Following the death of Dr. Martin Luther King, Jr. in 1968, a school teacher named Harriet Glickman and a few of her friends, took it upon themselves to petition comic writer and creator of the popular Peanuts comic strip, Charles M. Schulz, for more characters of color, a bold move that resulted in the inclusion of a character named ‘Franklin.’
“In thinking over the areas of the mass media,” wrote Glickman in the first of several correspondences between her and Schulz, “which are of tremendous importance in shaping the unconscious attitudes of our kids, I felt that something could be done through our comic strips and even in that violent jungle of horrors known as Children’s Television.”
“I had a sense of, ‘I should do something, somebody should do something,’” she said.
“Of course, I can’t do anything big, and so it came to be that I would write to some cartoonists, and I wrote to Mr. Schulz, and asked him if he would put a Negro child in the script.”
The well-written letter moved Schulz to consider her request, but as with any rational thinking person during the 1960s, the racism and post-civil rights era attitudes gave him pause.
“It occurred to me today,” Glickman goes on to write later in her letter, “that the introduction of Negro children into the group of Schulz characters could happen with a minimum of impact.”
Eventually, the thought-provoking and persuasive reasoning caused Schulz to change his views, and that summer, ‘Franklin’ was introduced along a beach speaking candidly to Charlie Brown. The strip, although seemingly innocent and uneventful, was revolutionary in that it showed an African American character, a child, speaking intelligently and honestly to a White character, even criticizing him.
Forty seven years later, the Peanuts Comic line is still going strong and with the upcoming movie entitled Peanuts, Glickman met the young actor from Compton named Mar Mar that voices the character Franklin that she helped to inspire.
“I could not have imagined a more perfect Franklin than Mar Mar in every way. As a person, a thoughtful young man and as my new best friend,” said Glickman, who has done several interviews with the child actor for the promotion of the Peanuts film.
See an interview with Harriet Glickman and Mar Mar, plus clips of the movie below, courtesy of reelblack below:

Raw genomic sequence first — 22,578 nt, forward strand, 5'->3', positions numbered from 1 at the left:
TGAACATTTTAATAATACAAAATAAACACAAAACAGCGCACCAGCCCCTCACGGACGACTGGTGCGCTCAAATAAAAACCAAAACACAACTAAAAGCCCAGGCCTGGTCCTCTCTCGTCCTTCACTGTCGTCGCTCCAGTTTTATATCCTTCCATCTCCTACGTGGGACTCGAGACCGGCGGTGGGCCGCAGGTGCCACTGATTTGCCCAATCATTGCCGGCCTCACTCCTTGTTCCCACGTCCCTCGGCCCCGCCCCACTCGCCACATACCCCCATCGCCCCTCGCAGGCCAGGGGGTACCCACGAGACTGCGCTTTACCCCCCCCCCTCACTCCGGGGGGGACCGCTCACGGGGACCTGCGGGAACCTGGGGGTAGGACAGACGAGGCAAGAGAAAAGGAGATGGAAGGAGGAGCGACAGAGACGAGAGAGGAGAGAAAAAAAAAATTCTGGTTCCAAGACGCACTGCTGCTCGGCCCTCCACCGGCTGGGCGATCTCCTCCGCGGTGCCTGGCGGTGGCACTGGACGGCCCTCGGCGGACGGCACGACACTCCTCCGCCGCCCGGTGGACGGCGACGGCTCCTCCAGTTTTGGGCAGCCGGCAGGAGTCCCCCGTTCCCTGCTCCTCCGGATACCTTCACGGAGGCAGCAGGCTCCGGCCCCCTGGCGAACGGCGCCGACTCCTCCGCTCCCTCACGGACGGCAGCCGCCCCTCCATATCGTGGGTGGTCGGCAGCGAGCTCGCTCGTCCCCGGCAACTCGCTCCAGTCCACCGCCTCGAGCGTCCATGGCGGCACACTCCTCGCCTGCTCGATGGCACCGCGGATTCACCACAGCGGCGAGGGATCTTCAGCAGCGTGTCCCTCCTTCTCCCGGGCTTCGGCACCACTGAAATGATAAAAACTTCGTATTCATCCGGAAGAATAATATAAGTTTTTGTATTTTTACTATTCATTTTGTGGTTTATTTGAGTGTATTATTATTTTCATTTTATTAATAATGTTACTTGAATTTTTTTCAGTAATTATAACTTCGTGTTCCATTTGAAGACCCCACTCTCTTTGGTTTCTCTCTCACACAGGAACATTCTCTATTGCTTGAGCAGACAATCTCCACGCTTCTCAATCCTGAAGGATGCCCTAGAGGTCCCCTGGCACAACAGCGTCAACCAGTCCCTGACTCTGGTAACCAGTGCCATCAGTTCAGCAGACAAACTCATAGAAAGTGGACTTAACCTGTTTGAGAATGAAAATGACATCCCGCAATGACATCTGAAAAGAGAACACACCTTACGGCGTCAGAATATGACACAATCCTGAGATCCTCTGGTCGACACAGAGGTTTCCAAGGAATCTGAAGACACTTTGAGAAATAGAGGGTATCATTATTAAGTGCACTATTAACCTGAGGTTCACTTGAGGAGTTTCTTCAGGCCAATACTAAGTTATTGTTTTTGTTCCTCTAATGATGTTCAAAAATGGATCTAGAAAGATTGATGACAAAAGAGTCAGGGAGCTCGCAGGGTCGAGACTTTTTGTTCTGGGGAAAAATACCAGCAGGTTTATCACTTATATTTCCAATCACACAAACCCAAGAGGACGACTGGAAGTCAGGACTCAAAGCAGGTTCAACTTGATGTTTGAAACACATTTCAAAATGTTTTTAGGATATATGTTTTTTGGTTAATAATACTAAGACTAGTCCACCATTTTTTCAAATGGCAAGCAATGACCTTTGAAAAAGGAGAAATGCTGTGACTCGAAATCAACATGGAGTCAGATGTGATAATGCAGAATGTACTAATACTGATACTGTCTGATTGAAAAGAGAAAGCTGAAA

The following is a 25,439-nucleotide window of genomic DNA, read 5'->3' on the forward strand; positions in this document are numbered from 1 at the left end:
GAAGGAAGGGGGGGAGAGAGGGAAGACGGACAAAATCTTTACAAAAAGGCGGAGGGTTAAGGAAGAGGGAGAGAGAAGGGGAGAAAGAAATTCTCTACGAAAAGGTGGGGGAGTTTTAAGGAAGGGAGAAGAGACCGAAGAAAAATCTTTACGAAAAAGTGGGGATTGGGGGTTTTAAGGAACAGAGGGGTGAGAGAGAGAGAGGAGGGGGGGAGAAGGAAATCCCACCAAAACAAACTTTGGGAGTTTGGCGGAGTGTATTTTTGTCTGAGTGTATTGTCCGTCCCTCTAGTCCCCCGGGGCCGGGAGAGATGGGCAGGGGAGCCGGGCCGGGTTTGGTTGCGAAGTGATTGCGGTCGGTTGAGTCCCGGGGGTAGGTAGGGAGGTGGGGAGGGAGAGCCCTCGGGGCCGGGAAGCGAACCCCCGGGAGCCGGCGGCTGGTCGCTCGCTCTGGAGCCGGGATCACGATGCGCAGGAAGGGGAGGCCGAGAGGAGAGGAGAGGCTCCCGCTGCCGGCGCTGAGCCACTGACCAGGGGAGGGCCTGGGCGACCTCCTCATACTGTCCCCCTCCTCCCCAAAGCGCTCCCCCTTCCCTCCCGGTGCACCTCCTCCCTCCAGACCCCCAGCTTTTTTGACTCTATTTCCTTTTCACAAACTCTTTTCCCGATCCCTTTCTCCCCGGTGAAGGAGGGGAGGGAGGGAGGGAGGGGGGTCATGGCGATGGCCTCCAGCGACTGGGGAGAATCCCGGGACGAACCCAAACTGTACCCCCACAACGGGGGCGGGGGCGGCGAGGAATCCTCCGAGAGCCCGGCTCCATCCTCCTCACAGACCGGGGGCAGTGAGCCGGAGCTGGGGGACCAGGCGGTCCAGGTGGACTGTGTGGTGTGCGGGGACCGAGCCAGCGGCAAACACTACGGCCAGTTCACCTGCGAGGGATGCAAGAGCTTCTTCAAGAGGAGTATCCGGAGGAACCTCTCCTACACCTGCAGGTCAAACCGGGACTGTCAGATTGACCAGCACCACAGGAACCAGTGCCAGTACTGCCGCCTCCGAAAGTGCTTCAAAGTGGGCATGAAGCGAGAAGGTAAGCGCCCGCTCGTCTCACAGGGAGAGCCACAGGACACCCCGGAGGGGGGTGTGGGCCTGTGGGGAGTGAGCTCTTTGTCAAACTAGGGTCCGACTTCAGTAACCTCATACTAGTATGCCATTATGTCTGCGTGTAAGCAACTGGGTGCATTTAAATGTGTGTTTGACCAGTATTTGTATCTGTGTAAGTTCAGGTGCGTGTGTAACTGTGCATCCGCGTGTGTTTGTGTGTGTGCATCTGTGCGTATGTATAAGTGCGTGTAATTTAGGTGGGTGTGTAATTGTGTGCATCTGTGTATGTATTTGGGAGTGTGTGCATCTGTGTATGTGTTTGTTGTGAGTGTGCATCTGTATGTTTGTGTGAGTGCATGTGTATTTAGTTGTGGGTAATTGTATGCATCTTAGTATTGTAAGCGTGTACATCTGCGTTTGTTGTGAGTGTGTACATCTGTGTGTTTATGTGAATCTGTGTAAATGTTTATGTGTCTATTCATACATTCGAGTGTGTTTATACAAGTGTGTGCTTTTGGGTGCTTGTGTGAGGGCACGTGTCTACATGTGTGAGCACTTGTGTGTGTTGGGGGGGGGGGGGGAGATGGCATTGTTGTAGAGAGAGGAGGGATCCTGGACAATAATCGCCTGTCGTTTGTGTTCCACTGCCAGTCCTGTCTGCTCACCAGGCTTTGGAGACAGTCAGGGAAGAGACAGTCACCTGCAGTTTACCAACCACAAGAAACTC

“I go to school and know about history and how tough it was during that time because Martin Luther King was assassinated and I know that what she did was brave, because it was a hard time and people were angry, sad, mad and for her to advocate for there to be an African American character during such a hard time in our nation’s history is a real honor,” Mar Mar said.
“People have said to me, ‘That was brave,’” added Glickman, “And I said, ‘that didn’t take any courage. The courage comes from little six-year-old Ruby Bridges who had to walk into a school with White adults throwing things at her, spitting at her, and the courage of her parents to actually have their child go through this.”
The feature film will be animated with a realistic portrayal that sticks to the imagery originally depicted in the comic strip. The Peanuts film opens in theaters November 6, but the Peanuts franchise celebrated its first African American character with a ‘Franklin Day’ on July 31.
“I would like people like Mar Mar to open up a comic strip and see themselves and see a classroom with Black and White kids sitting in the classroom together and hope that would be a cultural change,” Glickman said.
The Peanuts Movie opens November 6. For more information on “Franklin Day” or the movie, go to www.peanutsmovie.com or use the hashtag #FranklinDay on social media.
Thanks to Troy Tieuel, the NNPA and LA Watts Times for sharing this story with us.